Courtney: And Barbie sort of gives up. Barbie’s like, “This is the end.” She’s just, like, laying facedown on the ground, like, “Guess I’ll die.” And so the mom and the daughter try to go back home. Like, they take a Barbie Dream Car. They start driving home. But Allan, of all people, has followed them. Ken’s best friend. All of Ken’s clothes fit him. That Allan.

Royce: Allan was a funny addition. Because if Ken is already being set up as forgettable or superfluous, Allan, in the midst of all of these Kens, played by Michael Cera —

[Courtney laughs]

Royce: — was probably one of the best side characters in the show. And that “Yeah, all his clothes fit me” line is actually delivered by Allan in the show as he’s sort of squaring up to fight off a horde of Kens so the main cast can get away.

Courtney: [laughing] It’s so good.

Royce: It’s like his moment of triumph.

Courtney: “All his clothes fit me.” [laughs] Which is directly from, like, an ad campaign of Allan. [laughs] It’s so good. Also, talking about, like, “Oh, how catastrophic it was to have a Barbie in the real world,” and Allan’s like, “Yeah, that’s because it’s Barbie, but no one cares if Allan gets into the real world. It’s happened before! All of NSYNC? Allan.” [laughs] It’s so good. This movie is so campy and brilliant. I laughed, I cried, I groaned. I think it has all the makings of perfectly executed camp. But, yeah, after this Allan shows up and sort of begs and pleads for help, because we can’t let this be Ken… I don’t even remember what they called it. They renamed Barbieland to something Ken.

Royce: It was Kendomland.

Courtney: Kendomland.

Royce: Because everything Ken names is redundant in some way.

Courtney: Yes, Mojo-Dojo Casa House. Then it’s actually the daughter who tells her mom, “We have to go back.” And she’s the one who’s been so cynical this whole time. She hates Barbie. She’s, like, rolling her eyes that she’s going on this adventure with Barbie and her mom. But then on their way out, she says, “We have to go back,” and says, “Even if you can’t make it perfect, you can make it better.” And that seems to be a major thread going through this movie, which I also think parallel some of my thoughts on Barbie as a concept and a brand and the history of Barbie: that there have been really good things to come out of it.

Courtney: There have been really awful things to come out of it. Like, one thing we were not aware of specifically and therefore didn’t mention in our first episode was that in 1965, there was a Slumber Party Barbie that came with a scale set to 110 pounds and came with a diet book that said, like, “How to lose weight: Don’t eat.” Like, that’s… We can all agree that is a definitive example of Barbie as the brand directly imposing unhealthy diet behaviors and body standards. That was a no-no. I’m glad we don’t live in the ’60s anymore.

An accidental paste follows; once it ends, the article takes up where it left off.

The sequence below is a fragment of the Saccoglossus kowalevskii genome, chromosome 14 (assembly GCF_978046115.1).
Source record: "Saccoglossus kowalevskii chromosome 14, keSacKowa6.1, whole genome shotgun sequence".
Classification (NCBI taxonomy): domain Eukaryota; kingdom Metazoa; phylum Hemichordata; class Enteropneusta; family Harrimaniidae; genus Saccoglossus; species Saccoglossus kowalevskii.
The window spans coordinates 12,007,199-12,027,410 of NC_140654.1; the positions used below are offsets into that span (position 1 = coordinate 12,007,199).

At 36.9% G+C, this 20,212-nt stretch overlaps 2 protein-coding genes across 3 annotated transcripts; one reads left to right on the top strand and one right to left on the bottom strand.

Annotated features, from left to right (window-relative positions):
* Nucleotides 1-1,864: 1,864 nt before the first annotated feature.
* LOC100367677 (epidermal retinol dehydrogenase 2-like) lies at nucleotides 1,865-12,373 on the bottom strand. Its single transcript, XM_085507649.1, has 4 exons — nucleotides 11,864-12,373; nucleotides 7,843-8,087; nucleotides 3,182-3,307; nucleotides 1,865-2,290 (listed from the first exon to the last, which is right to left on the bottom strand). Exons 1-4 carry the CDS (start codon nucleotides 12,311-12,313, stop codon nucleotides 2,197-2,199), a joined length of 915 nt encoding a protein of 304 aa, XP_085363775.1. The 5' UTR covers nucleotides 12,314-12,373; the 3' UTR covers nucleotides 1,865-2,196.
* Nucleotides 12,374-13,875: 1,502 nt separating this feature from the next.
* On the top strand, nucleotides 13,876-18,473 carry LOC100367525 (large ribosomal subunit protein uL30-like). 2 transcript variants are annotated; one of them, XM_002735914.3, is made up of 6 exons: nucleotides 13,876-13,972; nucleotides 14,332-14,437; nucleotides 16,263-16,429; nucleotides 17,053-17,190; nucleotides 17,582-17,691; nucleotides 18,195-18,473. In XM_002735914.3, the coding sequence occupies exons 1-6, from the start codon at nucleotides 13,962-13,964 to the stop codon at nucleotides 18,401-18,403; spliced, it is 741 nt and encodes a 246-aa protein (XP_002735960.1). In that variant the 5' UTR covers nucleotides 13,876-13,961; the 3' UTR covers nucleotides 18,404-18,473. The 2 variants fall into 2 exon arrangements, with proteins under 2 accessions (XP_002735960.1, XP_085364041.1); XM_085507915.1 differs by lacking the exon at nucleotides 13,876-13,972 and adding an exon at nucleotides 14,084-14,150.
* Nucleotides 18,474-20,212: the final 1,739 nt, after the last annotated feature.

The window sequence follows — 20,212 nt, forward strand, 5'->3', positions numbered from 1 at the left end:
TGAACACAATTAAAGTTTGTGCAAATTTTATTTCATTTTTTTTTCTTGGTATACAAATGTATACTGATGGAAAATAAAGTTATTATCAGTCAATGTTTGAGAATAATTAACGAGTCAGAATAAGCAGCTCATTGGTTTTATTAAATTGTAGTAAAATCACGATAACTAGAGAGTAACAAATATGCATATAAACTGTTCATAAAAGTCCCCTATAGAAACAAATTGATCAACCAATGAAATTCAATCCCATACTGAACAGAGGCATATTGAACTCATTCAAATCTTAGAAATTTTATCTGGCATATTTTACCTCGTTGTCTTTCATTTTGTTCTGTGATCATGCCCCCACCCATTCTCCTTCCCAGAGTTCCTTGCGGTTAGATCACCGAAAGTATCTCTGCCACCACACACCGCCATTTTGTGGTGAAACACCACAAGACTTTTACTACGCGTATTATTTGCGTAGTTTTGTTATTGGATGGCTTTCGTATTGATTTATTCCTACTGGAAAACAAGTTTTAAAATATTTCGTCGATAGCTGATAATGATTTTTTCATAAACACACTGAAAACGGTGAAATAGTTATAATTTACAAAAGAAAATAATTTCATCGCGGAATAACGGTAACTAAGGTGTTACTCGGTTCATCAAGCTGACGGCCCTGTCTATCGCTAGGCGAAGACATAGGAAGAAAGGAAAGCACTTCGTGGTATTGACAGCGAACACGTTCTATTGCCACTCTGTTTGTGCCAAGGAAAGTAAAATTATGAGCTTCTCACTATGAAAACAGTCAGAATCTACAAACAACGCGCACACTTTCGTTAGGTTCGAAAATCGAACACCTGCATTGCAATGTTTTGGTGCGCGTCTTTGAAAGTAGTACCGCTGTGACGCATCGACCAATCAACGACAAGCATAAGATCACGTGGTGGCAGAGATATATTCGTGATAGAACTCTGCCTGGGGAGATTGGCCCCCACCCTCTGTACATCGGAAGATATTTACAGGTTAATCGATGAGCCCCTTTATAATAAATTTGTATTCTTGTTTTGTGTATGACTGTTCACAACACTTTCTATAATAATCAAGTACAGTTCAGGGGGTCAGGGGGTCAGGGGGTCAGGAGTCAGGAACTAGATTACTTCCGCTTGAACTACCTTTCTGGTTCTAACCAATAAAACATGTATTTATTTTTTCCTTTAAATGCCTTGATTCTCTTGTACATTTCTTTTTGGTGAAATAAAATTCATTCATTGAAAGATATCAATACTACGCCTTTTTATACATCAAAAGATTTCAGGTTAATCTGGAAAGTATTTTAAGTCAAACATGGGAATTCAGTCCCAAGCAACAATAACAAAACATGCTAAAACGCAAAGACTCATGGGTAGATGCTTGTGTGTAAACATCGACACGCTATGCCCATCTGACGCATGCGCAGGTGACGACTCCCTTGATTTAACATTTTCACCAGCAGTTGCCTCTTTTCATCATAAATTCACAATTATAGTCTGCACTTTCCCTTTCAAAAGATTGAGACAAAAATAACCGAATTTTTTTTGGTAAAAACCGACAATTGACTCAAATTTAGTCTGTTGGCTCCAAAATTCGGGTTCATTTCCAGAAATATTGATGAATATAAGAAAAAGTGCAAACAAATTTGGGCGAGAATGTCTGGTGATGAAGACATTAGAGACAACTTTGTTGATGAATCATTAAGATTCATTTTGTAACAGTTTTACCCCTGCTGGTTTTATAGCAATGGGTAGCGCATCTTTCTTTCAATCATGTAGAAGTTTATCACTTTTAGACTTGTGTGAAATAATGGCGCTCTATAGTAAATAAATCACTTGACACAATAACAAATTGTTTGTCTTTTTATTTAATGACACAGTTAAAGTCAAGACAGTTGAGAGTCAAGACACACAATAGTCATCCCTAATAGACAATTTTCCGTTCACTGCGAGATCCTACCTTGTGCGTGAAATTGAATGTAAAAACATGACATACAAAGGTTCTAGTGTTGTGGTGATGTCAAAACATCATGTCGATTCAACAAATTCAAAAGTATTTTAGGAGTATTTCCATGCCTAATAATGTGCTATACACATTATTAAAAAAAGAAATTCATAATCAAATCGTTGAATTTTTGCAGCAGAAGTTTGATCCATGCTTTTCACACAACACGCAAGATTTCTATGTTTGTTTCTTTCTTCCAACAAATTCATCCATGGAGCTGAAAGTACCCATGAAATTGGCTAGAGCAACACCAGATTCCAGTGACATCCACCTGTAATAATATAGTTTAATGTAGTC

Courtney: But then there are some, you know, more… There are Barbies where more progress is being made. We have more diverse Barbies now. And with every iteration of a new diverse Barbie, that is progress and that is better. And sometimes, it can help a little girl to be seen and felt seen and felt valued and someone that she can relate to. And I don’t think we should discredit every single good thing that should come from it because there have absolutely been moments where Barbie and Mattel have just demonstrably fucked up.

Courtney: And I don’t know. I mean, like, I guess that’s something else that I’m a little bit of two minds about. Because I have my own personal attachment to, you know, the idea of, like, “Oh, nobody actually looks like a Barbie. That’s not how real bodies work,” but, as I said in our first episode, I’ve seen a current Barbie next to what they call, like, the “average Barbie,” where people would make a Barbie out of the average, you know, woman’s proportions who is shorter and doesn’t have as small of a waist or as large of a bust. My body, throughout most of my teenage and adult life, looked a lot more like the actual Barbie than the, quote, “average Barbie, so. And that has come with its own set of societal issues, some of which I talked about in that episode, some of which I talked about in our boobs episode. So, like some of the blanket criticism against Barbie hits a little weird and a little personal for me. But then there’s also the cynical anti-capitalist [laughs] in me who’s like, “Yeah, things can be good and things can get better and we should be appreciating and admiring progress.” And in this movie as a narrative, that’s a narrative that I can get behind. But if we’re also just looking at this as, like, another tool of capitalism and propaganda for Mattel and a means for them to sell more Barbies in the real world, like, yeah, I see that argument too. I’ve had those thoughts myself.